Cornelius starts 2012 with new faces and familiar challenges
City has begun monthly meetings with Cornelius businesses to hear comments, concerns
- Editor's Note: Cornelius Mayor Jef Dalin offered his unofficial 'state of the city' report by responding to some questions we posed to him last week.
Q: What were some highlights of 2011?
A: We completed the library concept plan, held our first Citizens Police Academy, had lots of qualified applicants to reform the City Council after the recall and 43 applicants for the job of city manager.
Q: What were some of the challenges of 2011 and how were they addressed?
A: We separated from our city manager and took a hit in the police budget to cover the unplanned severance costs, deferred hiring additional officers (planned for in the budget process). We appointed our police chief as interim city manager to continue the day-to-day operations and to avoid the cost of hiring an interim city manager.
We dealt with multiple allegations of charter violations against the former mayor, and sent them to an independent investigation firm for analysis to avoid any perception of impropriety from an internal analysis (another unplanned expense).
We were denied Urban Reserves for industrial land expansion. We presented our case at every opportunity but to no avail. We continue to seek opportunities to right this wrong, including going to the legislature in 2013.
We filled the mayor and city councilor positions vacated due to the recall through an open and transparent process that encouraged people with new ideas to get even more involved in their community.
Q: What are some of your goals for 2012?
A: We've already met one by including the community in hiring a new city manager (using interview boards made up of involved citizens, city manager peers, business owners, community program directors and the city council).
This week, we will begin city council goal setting (not done since 2010).
We will develop the 2012-13 budget at requested service levels with reduced revenues.
We will create an economic development plan that keeps the businesses we have and encourage new ones to join us.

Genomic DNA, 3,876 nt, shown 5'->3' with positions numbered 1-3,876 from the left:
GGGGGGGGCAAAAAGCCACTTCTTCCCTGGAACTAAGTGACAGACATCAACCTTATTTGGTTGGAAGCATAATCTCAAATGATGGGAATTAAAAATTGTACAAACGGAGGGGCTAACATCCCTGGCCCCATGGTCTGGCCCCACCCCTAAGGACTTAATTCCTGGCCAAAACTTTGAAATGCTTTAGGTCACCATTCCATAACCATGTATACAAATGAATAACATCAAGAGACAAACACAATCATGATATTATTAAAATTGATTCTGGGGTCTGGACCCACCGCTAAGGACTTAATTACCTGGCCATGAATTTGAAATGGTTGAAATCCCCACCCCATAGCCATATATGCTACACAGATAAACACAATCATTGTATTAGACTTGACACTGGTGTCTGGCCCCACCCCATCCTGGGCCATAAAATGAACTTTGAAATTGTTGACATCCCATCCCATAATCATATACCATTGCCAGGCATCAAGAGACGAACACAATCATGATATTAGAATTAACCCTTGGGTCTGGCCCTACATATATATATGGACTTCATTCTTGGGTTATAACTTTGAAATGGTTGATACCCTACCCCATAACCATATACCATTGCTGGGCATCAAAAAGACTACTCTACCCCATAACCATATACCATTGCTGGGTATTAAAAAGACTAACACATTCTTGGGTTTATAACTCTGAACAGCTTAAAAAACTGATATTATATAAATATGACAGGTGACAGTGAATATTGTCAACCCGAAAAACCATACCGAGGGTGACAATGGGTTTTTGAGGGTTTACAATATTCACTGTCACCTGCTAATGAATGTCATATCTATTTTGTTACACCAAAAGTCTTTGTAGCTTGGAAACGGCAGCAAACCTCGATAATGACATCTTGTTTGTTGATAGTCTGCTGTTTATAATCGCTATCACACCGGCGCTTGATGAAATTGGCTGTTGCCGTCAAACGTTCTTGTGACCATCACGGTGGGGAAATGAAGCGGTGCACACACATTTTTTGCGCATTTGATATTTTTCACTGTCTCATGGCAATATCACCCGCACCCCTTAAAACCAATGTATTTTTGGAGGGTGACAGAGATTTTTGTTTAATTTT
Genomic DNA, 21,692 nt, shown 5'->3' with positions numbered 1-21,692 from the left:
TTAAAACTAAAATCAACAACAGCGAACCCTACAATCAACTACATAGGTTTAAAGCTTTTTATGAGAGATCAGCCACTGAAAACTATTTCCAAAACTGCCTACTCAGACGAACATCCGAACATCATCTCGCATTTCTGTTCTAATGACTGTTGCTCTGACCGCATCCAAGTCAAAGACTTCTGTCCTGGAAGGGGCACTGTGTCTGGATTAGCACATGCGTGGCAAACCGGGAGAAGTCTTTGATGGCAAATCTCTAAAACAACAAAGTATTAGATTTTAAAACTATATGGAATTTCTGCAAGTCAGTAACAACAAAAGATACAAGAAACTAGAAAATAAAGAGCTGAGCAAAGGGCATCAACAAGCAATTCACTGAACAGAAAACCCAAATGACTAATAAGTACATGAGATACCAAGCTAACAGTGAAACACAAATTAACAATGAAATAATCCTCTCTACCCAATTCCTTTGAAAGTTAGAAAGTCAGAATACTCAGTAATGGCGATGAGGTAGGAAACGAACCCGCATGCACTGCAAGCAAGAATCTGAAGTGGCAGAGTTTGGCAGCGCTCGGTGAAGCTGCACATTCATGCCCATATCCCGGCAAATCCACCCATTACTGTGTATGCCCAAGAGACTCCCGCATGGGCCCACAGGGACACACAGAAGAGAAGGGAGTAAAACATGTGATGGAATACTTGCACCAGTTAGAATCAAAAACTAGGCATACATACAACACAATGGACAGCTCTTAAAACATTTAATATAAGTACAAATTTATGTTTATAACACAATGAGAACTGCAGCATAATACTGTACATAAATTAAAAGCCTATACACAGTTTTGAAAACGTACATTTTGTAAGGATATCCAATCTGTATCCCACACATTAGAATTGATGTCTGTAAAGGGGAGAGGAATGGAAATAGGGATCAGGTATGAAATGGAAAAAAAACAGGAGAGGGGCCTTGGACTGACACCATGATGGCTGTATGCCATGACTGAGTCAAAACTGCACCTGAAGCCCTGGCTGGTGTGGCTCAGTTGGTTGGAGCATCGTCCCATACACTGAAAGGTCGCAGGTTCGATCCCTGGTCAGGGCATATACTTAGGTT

The council has begun meeting monthly (at 7 a.m. the second Wednesday of each month) with businesses to understand what is working and what needs to change.
We also are recognizing Cornelius' own who have served in our armed forces with a new bench in Arboretum Park and, perhaps, a new park name.
Q: What are some long-term opportunities for Cornelius?
A: Our county is the economic powerhouse of the state, with our Silicon Forest filled with highly skilled labor, a diverse work force, incredibly intelligent people and our vision to self-fund what needs to get done (with local gas taxes and various user fees) Cornelius has the opportunity to house this work force and provide industrial land for sub-suppliers.
Q: How about long-term challenges?
A: We need sufficient usable land, planned and ready to go, so family-wage businesses will come knocking and when they do, we can react in a reasonable time frame (much like the large lot industrial inventory report developed by the Port of Portland).
Q: Are there any members of the community who deserve recognition for contributions in 2011?
A: Yes, all those who have donated their time to make our community better by their efforts (volunteer fire fighters, coaches, library help, community policing, boards and commissions members, scout leaders, etc.) and of course our armed service personnel serving all over the world.